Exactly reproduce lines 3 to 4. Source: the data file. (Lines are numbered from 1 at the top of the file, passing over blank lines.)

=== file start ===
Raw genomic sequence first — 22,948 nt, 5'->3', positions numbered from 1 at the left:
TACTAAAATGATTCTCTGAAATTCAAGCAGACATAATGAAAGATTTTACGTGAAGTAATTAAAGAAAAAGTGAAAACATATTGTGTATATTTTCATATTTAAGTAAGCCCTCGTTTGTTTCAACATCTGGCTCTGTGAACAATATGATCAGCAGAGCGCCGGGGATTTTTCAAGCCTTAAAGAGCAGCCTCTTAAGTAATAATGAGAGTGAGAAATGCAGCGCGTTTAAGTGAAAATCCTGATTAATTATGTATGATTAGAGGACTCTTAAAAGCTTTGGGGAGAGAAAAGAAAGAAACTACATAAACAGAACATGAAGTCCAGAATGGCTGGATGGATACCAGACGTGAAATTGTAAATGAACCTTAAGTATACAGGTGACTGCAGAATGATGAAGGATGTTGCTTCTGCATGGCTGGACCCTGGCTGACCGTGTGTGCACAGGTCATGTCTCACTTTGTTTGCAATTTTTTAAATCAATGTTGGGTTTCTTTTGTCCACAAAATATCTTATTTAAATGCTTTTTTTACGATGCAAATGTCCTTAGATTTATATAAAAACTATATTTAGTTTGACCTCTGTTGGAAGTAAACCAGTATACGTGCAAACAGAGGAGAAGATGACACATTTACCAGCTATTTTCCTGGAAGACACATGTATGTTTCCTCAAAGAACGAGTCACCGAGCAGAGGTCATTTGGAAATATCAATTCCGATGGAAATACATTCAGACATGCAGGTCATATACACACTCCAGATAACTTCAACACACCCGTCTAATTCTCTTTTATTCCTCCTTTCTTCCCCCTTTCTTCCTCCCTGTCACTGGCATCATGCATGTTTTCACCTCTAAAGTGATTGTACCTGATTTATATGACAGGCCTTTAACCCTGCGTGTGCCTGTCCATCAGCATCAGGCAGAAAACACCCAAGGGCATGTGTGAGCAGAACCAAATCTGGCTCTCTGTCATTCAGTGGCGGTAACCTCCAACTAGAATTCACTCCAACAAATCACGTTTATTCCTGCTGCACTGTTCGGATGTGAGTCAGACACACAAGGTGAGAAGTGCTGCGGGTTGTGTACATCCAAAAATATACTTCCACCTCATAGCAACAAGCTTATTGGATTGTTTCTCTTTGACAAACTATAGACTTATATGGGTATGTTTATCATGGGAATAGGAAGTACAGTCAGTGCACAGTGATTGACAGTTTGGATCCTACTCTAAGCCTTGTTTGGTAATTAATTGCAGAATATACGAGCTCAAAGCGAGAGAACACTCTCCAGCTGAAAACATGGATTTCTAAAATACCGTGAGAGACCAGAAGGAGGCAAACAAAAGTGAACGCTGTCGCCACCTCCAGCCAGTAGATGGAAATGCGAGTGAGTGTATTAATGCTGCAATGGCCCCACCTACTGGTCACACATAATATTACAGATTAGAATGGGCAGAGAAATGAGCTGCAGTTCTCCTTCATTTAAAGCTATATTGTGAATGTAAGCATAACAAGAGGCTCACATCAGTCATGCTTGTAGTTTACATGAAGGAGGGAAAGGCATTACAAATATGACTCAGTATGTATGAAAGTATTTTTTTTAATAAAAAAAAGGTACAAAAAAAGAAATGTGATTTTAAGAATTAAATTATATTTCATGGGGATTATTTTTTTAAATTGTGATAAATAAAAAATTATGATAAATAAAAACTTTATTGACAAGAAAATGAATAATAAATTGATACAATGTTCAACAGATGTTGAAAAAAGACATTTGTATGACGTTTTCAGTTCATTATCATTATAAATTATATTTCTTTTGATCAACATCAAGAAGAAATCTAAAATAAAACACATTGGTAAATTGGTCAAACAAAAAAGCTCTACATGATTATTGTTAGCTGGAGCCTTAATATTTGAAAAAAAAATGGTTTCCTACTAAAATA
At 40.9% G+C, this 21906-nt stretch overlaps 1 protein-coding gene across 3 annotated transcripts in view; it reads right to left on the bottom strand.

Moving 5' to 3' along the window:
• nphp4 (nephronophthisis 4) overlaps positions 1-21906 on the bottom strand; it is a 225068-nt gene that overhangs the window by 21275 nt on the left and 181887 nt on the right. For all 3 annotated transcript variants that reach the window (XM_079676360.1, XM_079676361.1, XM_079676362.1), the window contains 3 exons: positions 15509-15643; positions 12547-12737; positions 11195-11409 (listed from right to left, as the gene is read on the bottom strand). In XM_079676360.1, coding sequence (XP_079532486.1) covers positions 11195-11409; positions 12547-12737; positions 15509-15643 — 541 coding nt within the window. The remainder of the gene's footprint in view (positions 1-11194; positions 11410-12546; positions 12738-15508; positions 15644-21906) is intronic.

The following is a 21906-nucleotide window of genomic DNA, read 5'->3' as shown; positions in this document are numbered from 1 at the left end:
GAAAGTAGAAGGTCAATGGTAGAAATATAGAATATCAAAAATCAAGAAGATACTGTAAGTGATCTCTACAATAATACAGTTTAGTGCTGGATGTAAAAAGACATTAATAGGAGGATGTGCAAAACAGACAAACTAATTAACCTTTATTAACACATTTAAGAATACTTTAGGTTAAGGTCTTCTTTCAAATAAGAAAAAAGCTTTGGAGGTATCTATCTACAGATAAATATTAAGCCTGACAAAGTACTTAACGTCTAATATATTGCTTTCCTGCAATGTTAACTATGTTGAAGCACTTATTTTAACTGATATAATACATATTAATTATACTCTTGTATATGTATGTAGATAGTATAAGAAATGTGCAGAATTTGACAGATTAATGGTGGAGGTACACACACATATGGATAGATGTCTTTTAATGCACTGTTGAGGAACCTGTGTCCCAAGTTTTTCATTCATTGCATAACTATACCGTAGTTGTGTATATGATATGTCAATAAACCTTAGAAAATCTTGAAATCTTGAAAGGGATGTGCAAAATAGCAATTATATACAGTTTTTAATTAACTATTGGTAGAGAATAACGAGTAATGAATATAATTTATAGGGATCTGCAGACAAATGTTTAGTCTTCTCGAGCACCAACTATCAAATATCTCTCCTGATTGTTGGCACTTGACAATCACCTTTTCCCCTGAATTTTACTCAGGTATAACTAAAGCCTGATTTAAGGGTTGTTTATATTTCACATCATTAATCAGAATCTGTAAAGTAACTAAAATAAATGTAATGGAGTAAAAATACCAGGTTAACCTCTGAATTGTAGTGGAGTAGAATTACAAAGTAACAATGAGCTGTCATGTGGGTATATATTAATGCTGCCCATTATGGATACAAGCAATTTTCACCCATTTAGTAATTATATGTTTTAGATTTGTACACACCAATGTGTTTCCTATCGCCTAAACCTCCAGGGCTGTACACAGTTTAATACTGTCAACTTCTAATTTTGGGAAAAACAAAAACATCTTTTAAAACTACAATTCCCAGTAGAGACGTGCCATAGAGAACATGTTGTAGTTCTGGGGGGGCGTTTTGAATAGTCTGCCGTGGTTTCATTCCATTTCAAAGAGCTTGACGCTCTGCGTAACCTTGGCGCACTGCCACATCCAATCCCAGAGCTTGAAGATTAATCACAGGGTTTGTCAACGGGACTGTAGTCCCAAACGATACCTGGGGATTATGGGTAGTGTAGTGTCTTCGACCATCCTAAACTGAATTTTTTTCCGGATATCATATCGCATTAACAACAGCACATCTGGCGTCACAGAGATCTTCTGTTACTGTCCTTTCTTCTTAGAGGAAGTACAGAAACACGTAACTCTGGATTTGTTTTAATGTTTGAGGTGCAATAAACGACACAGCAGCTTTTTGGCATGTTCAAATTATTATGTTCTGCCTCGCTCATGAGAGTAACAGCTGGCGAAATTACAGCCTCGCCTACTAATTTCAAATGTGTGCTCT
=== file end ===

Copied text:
At 40.9% G+C, this 21906-nt stretch overlaps 1 protein-coding gene across 3 annotated transcripts in view; it reads right to left on the bottom strand.

Moving 5' to 3' along the window: